Every bottle is theoretically worth several times more than what we paid for it if we were to resell it, but this is explicitly forbidden on the box. Who in their right minds would want to sell it? And that’s nothing to do with the fact that it had taken us three years to find the brewery open when we were around.

Dire consequences implied “In case of violation, Abdij Sint Sixtus VZW is authorized to act”

No problem, these are strictly for our consumption.

‘t Potje Paté

Next was lunch at ‘t Potje Paté, in Alveringham. This was our third attempt to find this fêted place open, and we got it right this time. (See the blog on our final run to Veurne last winter, where we were moored outside the town, determined to have lunch here, only to find we had to rush away before a bridge was closed to us.)

Amazing lunch – we had the signature dish of course, which consisted of a home-made pork terrine, served with fried potatoes, salad, bread, confit onions, chutney… and a 750 ml trappist beer or a jug of wine.

When you cannot eat any more, they wrap the remains of the terrine, complete with the dish in which it was prepared and served, and send you on your way with it.

If you forget to use the conveniences in the restaurant, the church just across the road has facilities available. I swear he is only pretending.

Coming World Remember Me

The last stop for the day was De Palingbeek, where we would finally get to see the art installation: Coming World Remember Me. Those of you who may have been following our blog, might remember that two years ago, we each made a clay figurine in Veurne, that would be amongst the 600,000 they hoped to have by 2018, representing the 600,000 souls who lost their lives in this region in WWI. We were given a lump of clay, a mould, and some tools and the idea was to soften the clay, place it in the press and then decorate it any way you wished. The figure itself is a person hunched over, arms around its head, protecting itself from the horrors of war. Every figure was made in the same mould, with a number made by school children to the same design, but on a smaller scale.

The installation was located in a part of a very popular recreation area – natural walks, park and woodlands – on land made available following four unsuccessful attempts to construct a canal to link the Iser and Lys rivers starting in Ieper and ending at the French border near Comines.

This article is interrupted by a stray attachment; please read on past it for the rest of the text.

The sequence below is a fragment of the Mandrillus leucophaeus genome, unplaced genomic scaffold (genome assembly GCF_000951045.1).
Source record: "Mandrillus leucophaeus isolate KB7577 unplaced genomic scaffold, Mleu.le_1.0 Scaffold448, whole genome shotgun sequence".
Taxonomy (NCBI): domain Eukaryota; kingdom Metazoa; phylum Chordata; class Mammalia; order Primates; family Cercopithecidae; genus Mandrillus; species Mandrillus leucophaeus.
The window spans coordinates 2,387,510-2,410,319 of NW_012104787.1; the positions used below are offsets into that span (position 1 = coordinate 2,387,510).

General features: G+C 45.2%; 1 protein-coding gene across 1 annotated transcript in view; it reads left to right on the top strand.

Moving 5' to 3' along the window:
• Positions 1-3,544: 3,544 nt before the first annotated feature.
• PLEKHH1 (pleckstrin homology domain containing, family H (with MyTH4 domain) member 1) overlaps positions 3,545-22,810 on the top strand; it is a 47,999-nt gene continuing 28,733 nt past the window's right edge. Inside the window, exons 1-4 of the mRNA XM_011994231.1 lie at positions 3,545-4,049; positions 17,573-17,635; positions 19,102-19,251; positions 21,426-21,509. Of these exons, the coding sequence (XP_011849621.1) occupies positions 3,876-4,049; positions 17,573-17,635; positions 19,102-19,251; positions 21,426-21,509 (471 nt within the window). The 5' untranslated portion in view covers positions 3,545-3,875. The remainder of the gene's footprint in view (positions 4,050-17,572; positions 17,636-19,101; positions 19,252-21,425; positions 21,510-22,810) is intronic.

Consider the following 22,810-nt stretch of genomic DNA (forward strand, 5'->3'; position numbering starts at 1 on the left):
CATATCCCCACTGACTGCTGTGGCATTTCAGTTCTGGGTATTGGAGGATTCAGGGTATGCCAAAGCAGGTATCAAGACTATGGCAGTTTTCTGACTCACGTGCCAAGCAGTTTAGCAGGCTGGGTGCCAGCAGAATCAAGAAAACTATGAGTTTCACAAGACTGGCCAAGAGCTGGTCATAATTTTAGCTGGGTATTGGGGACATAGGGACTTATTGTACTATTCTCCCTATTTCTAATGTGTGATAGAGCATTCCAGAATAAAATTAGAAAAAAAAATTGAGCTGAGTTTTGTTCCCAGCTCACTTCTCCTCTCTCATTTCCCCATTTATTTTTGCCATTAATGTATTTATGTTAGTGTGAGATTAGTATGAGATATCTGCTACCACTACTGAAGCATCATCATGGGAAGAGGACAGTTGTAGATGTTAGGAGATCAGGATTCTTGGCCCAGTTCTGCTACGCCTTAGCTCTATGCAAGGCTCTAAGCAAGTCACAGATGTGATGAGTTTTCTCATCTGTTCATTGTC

This canal would have had over a dozen locks and a tunnel but the clay soil of the region defeated all attempts to build a stable waterway and the project was eventually abandoned.

The installation itself occupied a small section in the north of the park.

A small reception hut offered a variety of information pieces, predominantly videos. In Dutch unfortunately for us, but the visuals were still pretty confronting. In this section, there was also a large tank containing all the dog tags that had been associated with each one of our figurines, some 600,000 of them. Somewhere in there are two dog tags with our name on one side and the name of an unfortunate soul on the other.

Nearby was another sculpture, resembling an egg, into which the dog tags will be placed for preservation on the centenary of Remembrance Day, the 11th November 2018.

It was a short walk on a gloriously sunny day, to the actual installation and, upon arriving, it quite took our breath away to see a field of hundreds of thousands of clay figurines.

Apart from the field of figurines, there was a central ‘egg’ from which smaller figurines tumbled, which had been made by school children, and symbolising the birth of a new and better world.

Around this were the tightly packed full-size figurines, two of which were ours,

although, with the extent of the installation, it would have been amazing if we recognised them even if they were distinctively marked, as some were:

Already, just as after the War, the land was reclaiming the figurines as weeds began to grow through the field.

It felt wonderful but humbling to be part of commemorating the suffering and sacrifice inflicted upon those young men. Our only regret was that we would not be around for the transformation of the installation on Remembrance Day.

[However, we were fortunate that our good friends Alan and Sara from ‘Rotterdam Diena’ were able to go to the installation after the ceremony on November 11th 2018 and were allowed to pick up two figurines on our behalf that they will pass onto us as a keepsake of this event]

Gina and Geoff would be leaving for the ferry in the morning, so we said our goodbyes and parted until next time we meet – hopefully in New Zealand next year.

For our part, we were looking forward to a road trip to the Netherlands the next day.